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I have two python applications. I need to send commands and data between them (between two processes). What is the best way to do that?

One program is a daemon who should accept commands and parameters from another GUI application.

How can I make daemon to monitor comands from GUI, while making it's job? I prefer solution would be crossplatform.

p.s. I use pyqt4 and python.

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1  
Similar to stackoverflow.com/questions/3902997/… –  Ankur Gupta Oct 13 '10 at 9:09
    
Oh, useful link. Thanks. Didn't stumble it while searching. –  PocketSam Oct 13 '10 at 10:51

3 Answers 3

up vote 7 down vote accepted

You can use the following methods for data interchange:

  1. Socket Programming : In Qt you can access QtNetwork module. See qt assistant for examples

  2. IPC : Use shared Memory implemented in QSharedMemory class.

  3. If this application will run on unix os only, then you can try Posix based message queue etc. for data interchange

  4. DBUS : You will find both python and Qt have DBus based support. In Case of python you need to find the relevant module.

  5. Using Multi Processing module

  6. Using Posix/SystemV based IPC mechanism aka pipes, queue, etc.

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Is it posible to interact between applications using only python? For example with subprocess module and Popen.communicate. You think using Qt library would be easyer? –  PocketSam Oct 13 '10 at 10:46
    
-1: Failed to mention ordinary pipes and ordinary sys.stdin and sys.stdout. –  S.Lott Oct 13 '10 at 11:09
    
@S. Lott - I'm not sure sys.stdin would be useful in this case if it's a daemon communicating with a GUI since it's unlikely that once process would be launching the other. –  Dave Webb Oct 13 '10 at 12:14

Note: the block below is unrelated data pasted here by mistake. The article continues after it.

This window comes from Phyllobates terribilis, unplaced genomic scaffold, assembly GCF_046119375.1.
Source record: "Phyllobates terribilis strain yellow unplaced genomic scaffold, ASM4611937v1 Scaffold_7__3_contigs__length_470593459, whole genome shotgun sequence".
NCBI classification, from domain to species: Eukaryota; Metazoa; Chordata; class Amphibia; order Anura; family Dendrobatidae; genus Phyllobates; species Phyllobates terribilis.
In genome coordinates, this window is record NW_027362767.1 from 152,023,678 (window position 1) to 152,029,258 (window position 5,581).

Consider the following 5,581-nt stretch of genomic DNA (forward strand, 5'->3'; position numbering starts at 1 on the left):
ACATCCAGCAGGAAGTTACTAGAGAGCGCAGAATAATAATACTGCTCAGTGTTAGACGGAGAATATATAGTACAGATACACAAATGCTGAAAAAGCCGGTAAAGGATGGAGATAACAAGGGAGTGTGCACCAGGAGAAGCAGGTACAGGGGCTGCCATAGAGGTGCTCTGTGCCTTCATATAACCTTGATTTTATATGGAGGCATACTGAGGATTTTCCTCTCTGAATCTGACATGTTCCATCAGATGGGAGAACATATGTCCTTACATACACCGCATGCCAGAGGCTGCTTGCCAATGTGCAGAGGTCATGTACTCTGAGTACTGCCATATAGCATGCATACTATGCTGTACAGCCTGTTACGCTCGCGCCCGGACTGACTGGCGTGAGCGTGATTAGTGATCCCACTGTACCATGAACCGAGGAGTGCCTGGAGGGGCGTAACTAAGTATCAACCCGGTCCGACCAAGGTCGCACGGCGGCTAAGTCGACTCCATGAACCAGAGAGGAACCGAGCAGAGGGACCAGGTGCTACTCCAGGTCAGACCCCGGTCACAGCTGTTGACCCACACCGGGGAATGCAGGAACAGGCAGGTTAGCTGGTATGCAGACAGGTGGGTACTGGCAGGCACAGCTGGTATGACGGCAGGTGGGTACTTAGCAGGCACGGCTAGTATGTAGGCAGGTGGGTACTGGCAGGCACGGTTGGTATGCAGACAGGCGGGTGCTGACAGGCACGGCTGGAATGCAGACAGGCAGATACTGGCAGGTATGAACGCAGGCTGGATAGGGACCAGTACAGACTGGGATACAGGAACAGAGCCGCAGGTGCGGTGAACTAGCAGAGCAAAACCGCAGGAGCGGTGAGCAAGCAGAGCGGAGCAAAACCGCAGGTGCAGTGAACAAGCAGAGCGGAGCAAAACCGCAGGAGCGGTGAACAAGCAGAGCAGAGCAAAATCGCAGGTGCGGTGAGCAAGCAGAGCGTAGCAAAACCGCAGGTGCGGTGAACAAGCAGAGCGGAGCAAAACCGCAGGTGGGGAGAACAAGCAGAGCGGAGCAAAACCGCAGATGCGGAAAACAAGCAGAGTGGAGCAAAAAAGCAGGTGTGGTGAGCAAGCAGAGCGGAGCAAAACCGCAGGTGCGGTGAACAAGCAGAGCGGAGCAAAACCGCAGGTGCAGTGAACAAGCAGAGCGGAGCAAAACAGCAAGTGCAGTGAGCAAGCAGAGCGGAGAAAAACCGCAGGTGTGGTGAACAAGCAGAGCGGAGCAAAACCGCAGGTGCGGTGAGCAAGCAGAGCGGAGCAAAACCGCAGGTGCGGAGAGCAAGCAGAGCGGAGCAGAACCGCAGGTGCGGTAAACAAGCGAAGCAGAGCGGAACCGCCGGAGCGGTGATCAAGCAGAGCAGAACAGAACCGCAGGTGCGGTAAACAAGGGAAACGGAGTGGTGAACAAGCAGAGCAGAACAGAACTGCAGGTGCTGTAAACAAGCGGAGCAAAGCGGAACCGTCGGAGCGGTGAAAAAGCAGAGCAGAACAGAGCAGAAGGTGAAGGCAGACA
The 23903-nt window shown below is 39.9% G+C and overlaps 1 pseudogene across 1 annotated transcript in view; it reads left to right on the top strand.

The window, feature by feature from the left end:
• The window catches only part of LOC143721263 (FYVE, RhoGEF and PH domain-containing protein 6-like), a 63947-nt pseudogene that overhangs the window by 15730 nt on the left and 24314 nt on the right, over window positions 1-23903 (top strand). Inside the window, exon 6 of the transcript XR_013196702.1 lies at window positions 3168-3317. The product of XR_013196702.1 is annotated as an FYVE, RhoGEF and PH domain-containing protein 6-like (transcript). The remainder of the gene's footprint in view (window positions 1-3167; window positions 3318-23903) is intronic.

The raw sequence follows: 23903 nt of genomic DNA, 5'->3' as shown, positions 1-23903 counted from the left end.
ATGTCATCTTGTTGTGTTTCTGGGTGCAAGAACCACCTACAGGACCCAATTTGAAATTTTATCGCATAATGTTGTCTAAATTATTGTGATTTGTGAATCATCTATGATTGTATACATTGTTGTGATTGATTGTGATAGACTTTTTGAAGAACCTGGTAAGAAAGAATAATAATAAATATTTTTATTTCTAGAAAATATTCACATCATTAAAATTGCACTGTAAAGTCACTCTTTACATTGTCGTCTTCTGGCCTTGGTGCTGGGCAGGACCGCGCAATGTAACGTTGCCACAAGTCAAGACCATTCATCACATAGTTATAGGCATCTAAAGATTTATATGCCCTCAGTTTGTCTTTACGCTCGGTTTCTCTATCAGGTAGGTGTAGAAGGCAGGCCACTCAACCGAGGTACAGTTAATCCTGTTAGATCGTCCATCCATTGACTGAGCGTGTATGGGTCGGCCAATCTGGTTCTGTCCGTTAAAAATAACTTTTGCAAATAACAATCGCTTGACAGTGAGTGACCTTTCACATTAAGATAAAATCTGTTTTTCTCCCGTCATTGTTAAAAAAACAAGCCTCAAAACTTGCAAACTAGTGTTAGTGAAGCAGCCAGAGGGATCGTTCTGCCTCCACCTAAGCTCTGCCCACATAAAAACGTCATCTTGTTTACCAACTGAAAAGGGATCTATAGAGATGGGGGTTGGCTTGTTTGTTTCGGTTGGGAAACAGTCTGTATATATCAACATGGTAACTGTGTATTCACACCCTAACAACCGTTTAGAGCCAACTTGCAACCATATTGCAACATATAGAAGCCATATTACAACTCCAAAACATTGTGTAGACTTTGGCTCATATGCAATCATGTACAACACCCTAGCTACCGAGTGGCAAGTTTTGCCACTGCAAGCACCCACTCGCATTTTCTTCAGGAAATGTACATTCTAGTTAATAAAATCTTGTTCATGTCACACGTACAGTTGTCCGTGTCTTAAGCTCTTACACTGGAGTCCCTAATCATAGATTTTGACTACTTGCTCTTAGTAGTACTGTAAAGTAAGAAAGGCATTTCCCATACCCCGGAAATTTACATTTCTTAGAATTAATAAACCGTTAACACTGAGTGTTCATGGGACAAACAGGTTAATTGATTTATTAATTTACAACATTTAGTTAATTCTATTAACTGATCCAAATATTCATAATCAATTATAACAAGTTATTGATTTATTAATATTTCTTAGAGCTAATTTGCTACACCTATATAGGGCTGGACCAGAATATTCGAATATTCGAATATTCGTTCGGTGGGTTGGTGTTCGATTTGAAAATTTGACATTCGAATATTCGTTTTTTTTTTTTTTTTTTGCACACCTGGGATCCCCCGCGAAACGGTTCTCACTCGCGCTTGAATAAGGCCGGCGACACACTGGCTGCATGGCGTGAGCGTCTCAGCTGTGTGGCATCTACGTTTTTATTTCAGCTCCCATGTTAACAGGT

@Dave Webb: Perhaps. However, I've written GUI's which fork subprocesses and communicate with the subprocess stdin and stdout. So, I think it's viable. –  S.Lott Oct 13 '10 at 14:28
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@PocketSam You should be able to use multiprocessing module and do it too. I have used multiprocessing module and it works fine. –  Ankur Gupta Oct 13 '10 at 16:54

While it's not related to the way of the communication, I recommend checking out the pickle/cPickle module (which can encode objects into string streams and vice versa). Very useful.

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Example.

Program_1.py

import pickle
import sys
for i in range(100):
    pickle.dump(i,sys.stdout)

Program_2.py

from __future__ import print_function
import pickle
import sys
while True:
    obj= pickle.load(sys.stdin)
    print( obj )

Usage:

Program_1.py | Program_2.py 

Under Windows, this may exhibit bad behavior because of the way Windows botches up simple file IO redirects.

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